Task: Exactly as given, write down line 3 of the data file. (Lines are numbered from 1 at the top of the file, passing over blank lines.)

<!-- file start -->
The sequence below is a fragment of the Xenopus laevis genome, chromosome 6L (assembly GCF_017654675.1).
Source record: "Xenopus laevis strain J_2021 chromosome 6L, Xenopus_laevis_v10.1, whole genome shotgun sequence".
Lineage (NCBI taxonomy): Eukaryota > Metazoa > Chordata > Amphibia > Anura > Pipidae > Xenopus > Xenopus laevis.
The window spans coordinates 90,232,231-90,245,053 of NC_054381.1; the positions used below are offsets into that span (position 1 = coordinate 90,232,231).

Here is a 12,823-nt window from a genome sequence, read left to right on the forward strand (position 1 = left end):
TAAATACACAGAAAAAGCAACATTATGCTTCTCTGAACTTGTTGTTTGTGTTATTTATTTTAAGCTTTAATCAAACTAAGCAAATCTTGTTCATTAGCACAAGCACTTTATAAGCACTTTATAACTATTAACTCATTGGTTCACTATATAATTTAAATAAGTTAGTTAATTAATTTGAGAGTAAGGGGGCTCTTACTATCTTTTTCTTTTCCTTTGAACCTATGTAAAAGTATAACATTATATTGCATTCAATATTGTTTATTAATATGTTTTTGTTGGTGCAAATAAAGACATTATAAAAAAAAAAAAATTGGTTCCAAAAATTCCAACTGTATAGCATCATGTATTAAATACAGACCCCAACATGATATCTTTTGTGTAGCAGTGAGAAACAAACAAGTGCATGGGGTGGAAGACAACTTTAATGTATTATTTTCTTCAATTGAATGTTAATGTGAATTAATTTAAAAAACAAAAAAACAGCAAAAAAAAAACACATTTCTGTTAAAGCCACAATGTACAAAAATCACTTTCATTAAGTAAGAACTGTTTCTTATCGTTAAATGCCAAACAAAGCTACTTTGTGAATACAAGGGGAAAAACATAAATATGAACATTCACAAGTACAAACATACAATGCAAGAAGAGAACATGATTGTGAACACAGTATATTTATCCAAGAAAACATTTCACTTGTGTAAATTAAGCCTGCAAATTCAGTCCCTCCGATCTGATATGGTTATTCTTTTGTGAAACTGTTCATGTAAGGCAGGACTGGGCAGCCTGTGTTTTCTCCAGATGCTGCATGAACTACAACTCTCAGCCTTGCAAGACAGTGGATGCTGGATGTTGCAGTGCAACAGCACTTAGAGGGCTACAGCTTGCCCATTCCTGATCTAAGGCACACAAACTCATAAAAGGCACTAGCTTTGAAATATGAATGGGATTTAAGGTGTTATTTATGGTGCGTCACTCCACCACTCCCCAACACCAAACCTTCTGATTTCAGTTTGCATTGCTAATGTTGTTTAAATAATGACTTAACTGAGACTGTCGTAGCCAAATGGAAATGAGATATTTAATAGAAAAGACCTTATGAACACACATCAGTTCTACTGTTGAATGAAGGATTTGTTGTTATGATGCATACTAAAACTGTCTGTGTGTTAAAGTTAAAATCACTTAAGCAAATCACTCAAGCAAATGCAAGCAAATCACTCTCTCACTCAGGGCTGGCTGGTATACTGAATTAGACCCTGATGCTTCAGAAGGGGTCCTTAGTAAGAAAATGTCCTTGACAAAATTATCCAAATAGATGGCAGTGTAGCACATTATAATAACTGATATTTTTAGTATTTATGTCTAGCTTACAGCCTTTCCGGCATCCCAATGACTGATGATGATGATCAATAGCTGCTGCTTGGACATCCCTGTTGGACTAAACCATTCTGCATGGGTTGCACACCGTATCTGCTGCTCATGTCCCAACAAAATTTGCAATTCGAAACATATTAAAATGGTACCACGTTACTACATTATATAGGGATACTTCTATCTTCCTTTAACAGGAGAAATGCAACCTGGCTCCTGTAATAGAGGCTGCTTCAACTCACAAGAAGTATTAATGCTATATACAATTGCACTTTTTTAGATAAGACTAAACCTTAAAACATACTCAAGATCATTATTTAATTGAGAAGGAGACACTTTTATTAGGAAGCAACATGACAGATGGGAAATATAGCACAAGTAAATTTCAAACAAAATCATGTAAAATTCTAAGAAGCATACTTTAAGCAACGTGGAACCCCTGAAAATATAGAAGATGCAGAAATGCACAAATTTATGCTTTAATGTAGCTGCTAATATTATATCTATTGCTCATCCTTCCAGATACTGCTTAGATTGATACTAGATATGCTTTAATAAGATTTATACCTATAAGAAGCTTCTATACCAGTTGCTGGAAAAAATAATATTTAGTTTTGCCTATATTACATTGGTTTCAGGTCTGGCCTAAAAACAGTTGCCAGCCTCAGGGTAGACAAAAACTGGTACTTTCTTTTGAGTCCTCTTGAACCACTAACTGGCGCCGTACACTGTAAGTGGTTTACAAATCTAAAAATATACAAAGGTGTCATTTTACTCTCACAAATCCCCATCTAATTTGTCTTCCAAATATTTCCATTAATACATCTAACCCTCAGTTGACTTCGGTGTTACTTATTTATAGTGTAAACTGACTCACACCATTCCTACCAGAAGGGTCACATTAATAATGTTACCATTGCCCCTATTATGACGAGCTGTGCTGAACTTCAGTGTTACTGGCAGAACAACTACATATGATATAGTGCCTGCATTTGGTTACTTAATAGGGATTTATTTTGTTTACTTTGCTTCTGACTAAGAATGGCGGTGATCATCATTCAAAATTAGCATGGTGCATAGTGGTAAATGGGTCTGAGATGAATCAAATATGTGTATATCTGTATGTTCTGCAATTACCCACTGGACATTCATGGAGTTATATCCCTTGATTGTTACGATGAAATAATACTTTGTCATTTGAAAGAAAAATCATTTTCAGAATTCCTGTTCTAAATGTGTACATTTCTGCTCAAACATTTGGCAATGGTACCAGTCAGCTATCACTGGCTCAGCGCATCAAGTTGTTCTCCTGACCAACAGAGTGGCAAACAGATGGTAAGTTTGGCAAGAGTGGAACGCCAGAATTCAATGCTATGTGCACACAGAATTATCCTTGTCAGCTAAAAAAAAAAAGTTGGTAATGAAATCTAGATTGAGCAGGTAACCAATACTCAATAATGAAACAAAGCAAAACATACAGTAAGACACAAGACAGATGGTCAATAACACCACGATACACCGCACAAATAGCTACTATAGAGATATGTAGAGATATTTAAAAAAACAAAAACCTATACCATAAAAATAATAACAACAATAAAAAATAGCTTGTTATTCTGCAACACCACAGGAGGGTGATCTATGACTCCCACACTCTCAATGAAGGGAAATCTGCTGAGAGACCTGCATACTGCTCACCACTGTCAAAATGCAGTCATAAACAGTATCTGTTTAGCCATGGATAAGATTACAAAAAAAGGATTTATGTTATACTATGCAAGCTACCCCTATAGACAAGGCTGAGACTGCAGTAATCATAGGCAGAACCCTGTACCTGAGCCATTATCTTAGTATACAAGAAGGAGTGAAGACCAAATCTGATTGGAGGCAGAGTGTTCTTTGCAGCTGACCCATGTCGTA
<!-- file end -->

Lineage (NCBI taxonomy): Eukaryota > Metazoa > Chordata > Amphibia > Anura > Pipidae > Xenopus > Xenopus laevis.